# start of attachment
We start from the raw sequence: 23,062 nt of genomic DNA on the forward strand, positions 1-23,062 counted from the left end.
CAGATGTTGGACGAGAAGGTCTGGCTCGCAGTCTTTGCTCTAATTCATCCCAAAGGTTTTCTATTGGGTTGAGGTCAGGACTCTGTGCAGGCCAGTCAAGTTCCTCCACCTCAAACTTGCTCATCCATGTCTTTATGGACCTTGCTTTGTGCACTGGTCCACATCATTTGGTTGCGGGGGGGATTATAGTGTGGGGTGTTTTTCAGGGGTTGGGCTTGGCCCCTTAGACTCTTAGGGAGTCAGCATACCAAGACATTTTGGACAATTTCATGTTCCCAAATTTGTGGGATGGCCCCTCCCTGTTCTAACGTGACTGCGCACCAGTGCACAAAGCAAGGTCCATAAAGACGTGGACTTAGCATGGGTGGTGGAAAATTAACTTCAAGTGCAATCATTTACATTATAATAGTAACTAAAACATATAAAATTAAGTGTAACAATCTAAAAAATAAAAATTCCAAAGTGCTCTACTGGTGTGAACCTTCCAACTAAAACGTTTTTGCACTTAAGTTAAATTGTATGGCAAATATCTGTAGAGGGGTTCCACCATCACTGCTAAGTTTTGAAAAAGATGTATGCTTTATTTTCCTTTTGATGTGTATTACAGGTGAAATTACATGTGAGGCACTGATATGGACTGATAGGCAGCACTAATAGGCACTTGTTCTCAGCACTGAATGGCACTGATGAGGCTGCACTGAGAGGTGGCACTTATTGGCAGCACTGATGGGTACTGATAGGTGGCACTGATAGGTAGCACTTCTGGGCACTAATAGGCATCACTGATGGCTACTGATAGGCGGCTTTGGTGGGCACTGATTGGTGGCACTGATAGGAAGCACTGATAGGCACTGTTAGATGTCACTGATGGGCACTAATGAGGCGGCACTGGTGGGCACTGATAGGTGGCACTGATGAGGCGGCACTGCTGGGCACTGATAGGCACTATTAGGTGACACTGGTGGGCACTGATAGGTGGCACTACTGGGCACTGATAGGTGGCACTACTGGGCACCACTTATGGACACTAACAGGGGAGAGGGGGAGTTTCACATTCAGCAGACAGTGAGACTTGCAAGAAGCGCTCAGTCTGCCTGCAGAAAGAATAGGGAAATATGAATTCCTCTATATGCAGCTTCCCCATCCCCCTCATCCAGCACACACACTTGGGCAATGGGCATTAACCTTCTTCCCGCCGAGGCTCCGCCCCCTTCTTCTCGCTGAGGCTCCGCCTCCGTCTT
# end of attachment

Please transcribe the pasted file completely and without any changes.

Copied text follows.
We start from the raw sequence: 23,062 nt of genomic DNA on the forward strand, positions 1-23,062 counted from the left end.
CAGATGTTGGACGAGAAGGTCTGGCTCGCAGTCTTTGCTCTAATTCATCCCAAAGGTTTTCTATTGGGTTGAGGTCAGGACTCTGTGCAGGCCAGTCAAGTTCCTCCACCTCAAACTTGCTCATCCATGTCTTTATGGACCTTGCTTTGTGCACTGGTCCACATCATTTGGTTGCGGGGGGGATTATAGTGTGGGGTGTTTTTCAGGGGTTGGGCTTGGCCCCTTAGACTCTTAGGGAGTCAGCATACCAAGACATTTTGGACAATTTCATGTTCCCAAATTTGTGGGATGGCCCCTCCCTGTTCTAACGTGACTGCGCACCAGTGCACAAAGCAAGGTCCATAAAGACGTGGACTTAGCATGGGTGGTGGAAAATTAACTTCAAGTGCAATCATTTACATTATAATAGTAACTAAAACATATAAAATTAAGTGTAACAATCTAAAAAATAAAAATTCCAAAGTGCTCTACTGGTGTGAACCTTCCAACTAAAACGTTTTTGCACTTAAGTTAAATTGTATGGCAAATATCTGTAGAGGGGTTCCACCATCACTGCTAAGTTTTGAAAAAGATGTATGCTTTATTTTCCTTTTGATGTGTATTACAGGTGAAATTACATGTGAGGCACTGATATGGACTGATAGGCAGCACTAATAGGCACTTGTTCTCAGCACTGAATGGCACTGATGAGGCTGCACTGAGAGGTGGCACTTATTGGCAGCACTGATGGGTACTGATAGGTGGCACTGATAGGTAGCACTTCTGGGCACTAATAGGCATCACTGATGGCTACTGATAGGCGGCTTTGGTGGGCACTGATTGGTGGCACTGATAGGAAGCACTGATAGGCACTGTTAGATGTCACTGATGGGCACTAATGAGGCGGCACTGGTGGGCACTGATAGGTGGCACTGATGAGGCGGCACTGCTGGGCACTGATAGGCACTATTAGGTGACACTGGTGGGCACTGATAGGTGGCACTACTGGGCACTGATAGGTGGCACTACTGGGCACCACTTATGGACACTAACAGGGGAGAGGGGGAGTTTCACATTCAGCAGACAGTGAGACTTGCAAGAAGCGCTCAGTCTGCCTGCAGAAAGAATAGGGAAATATGAATTCCTCTATATGCAGCTTCCCCATCCCCCTCATCCAGCACACACACTTGGGCAATGGGCATTAACCTTCTTCCCGCCGAGGCTCCGCCCCCTTCTTCTCGCTGAGGCTCCGCCTCCGTCTT